Watching for Fires and Putting Them Out Quickly

When it comes to collecting on invoices from customers, it is much better to be pro active than reactive. Simply put, you need to stay ahead of the game by spotting problem areas very promptly and following up with quick action. The following is a discussion of typical areas in customer relations in connection with the prompt payment of invoices.

Changes In Ownership of A client Business

A change in ownership of the customer can change bill paying habits dramatically. You may have had a great relationship with a customer for years which may have resulted in being lax on updating credit information such as information contained on the credit application, financial statements and  other documentation. Upon making a call, you may discover that there are different voices on the phone and it can be revealed that new ownership took over. The name of the company remained the same so as to show some continuity of business. People like to deal with businesses that have been around for a while with little change.

Perhaps the most dramatic event which can occur on a change of ownership was refusal of the new owners to pay debts incurred by the prior owners. For example, if the change of ownership occurred in June last year, even though the name of the company remained the same, no changes were reported to you, an investigation may have to be initiated as to which invoices were actually sold to the prior owners, which invoices were sold to the current owners, and are the current owners liable for the debts of the prior owners. 

Changes in ownership can significantly affect bill paying habits. Therefore, this is a key reason to periodically have your client submit a new credit application as the application itself defines the name of the business entity and who the owners are. Don’t count on your customer to be forth right in providing that information.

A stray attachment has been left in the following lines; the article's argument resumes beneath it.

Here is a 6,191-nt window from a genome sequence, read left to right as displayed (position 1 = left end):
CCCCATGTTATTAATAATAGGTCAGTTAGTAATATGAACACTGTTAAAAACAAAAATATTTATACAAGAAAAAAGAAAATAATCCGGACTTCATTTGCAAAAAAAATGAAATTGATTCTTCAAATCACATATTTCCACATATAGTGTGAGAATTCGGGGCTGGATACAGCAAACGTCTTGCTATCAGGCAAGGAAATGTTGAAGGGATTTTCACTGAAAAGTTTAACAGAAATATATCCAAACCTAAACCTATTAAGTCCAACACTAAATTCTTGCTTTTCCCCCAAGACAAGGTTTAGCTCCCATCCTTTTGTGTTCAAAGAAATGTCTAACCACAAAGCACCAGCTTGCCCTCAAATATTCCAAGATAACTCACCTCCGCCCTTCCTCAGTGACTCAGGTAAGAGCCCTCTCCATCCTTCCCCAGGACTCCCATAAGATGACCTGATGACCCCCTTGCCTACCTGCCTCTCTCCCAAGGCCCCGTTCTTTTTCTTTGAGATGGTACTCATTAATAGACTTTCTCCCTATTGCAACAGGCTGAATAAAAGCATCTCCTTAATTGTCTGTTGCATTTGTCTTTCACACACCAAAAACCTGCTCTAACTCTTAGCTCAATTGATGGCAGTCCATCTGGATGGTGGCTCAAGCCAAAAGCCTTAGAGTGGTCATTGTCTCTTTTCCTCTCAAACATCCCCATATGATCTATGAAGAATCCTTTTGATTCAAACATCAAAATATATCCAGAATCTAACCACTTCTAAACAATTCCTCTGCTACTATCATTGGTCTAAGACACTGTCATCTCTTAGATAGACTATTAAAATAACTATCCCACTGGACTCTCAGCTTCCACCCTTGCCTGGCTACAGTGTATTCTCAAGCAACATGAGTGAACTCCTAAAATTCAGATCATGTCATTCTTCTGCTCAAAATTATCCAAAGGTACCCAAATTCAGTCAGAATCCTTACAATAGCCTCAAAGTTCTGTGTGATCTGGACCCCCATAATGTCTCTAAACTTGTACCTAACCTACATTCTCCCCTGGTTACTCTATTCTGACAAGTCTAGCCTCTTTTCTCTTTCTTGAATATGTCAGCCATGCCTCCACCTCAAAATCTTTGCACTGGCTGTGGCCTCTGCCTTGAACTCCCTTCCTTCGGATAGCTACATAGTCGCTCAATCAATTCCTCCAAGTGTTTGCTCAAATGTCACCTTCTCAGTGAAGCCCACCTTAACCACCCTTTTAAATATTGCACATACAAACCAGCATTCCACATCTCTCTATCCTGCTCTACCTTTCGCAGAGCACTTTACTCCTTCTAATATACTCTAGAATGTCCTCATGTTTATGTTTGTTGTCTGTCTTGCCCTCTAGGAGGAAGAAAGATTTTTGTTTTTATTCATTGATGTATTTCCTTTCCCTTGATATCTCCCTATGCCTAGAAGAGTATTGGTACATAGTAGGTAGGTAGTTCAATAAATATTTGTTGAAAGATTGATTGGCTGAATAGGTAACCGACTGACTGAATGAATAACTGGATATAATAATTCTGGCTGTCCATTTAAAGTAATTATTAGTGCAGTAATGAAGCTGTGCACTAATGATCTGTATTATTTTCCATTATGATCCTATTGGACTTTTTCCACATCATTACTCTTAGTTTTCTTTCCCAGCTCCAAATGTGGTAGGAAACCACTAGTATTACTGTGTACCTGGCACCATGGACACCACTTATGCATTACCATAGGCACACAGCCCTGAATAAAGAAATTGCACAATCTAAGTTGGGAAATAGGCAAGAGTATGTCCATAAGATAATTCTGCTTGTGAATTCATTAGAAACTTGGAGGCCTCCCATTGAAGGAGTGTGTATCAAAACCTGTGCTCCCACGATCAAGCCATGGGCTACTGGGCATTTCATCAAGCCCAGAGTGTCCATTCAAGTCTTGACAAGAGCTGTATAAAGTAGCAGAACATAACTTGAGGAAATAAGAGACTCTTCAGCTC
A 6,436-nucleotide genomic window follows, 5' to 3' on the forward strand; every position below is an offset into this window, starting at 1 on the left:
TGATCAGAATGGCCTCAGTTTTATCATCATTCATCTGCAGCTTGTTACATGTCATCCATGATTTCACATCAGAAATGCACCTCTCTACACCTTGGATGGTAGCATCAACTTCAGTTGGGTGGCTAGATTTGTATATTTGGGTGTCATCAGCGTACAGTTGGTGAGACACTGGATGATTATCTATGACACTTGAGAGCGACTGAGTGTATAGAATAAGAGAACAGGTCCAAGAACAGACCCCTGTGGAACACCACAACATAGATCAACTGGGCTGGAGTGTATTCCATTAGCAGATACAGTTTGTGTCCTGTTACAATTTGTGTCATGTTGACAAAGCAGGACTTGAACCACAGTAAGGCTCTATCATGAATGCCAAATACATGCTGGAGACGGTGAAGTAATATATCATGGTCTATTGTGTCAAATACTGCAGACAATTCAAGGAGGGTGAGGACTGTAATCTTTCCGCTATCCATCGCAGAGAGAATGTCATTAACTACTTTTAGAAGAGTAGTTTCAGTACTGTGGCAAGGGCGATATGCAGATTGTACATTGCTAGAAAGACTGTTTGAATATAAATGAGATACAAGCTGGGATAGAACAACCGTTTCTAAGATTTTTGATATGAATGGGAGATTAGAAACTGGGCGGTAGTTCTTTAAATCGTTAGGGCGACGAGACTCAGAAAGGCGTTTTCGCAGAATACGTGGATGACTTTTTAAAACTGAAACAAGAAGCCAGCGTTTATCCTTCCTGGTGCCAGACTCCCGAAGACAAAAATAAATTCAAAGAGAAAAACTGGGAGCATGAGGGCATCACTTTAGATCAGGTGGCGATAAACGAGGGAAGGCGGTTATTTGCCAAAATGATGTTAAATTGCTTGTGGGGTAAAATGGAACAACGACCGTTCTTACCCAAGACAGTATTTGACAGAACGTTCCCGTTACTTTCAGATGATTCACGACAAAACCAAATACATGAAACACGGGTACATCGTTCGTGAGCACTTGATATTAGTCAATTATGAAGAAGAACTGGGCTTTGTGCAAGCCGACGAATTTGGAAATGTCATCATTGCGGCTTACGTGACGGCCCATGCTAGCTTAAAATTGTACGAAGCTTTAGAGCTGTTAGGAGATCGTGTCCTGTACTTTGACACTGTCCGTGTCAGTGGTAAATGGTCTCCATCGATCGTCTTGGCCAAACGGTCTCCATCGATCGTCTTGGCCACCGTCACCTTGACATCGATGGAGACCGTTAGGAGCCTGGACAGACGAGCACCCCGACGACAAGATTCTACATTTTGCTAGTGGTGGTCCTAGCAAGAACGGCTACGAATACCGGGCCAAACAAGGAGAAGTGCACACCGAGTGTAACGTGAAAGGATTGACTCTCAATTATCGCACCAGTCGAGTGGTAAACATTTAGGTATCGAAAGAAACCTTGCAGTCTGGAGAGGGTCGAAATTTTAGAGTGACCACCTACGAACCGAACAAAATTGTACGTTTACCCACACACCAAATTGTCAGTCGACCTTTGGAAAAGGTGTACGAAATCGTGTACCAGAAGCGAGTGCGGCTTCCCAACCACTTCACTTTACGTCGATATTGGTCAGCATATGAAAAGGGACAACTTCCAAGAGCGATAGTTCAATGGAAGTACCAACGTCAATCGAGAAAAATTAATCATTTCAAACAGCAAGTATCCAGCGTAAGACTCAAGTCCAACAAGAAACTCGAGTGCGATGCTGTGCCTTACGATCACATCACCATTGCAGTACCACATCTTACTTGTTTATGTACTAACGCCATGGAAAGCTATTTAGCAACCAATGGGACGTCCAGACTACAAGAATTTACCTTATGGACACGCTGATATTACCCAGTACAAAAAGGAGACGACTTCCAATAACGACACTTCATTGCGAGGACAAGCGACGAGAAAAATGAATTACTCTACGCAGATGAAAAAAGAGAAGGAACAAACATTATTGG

Changes of Address or Phone Number

Observing a change of address or phone number is significant. It may reflect new ownership. It may be a result of a conflict with the landlord (an eviction perhaps).

Two trends have become increasingly popular in terms of address and phone number. With regard to addresses, it is increasingly common for small and medium sized businesses to show a post office box as the address or, more disturbing, the address of a mail drop service (such as a UPS store) as the physical address of the company. It is much easier for a customer to become elusive if a physical address is not disclosed to you. If a customer uses a post office box or a mail drop address, your credit application or some other form should insist that a physical address also be disclosed. 

A customer having the same phone number for a long period of time use to signify stability because phone numbers were tied in with addresses. Now, a phone number can receive a call and through modern technology that call can be forwarded anywhere in the world. Thus, a customer having the same phone number for a long period of time no longer signifies stability. You must keep tabs on the customer as to the physical address where the customer is located per the discussion above.

Enforcing Good Pay to Improve Your Cash Flow

Both a seller and a buyer are more comfortable with their relationship when goods and services are flowing smoothly and payments for those goods and services are being made promptly. You will find your customers do not object to close monitoring and eager follow up for prompt payment of invoices. Indeed, those customers who do find your close monitoring to be offensive, are customers you probably are going to have some trouble with down the road any way.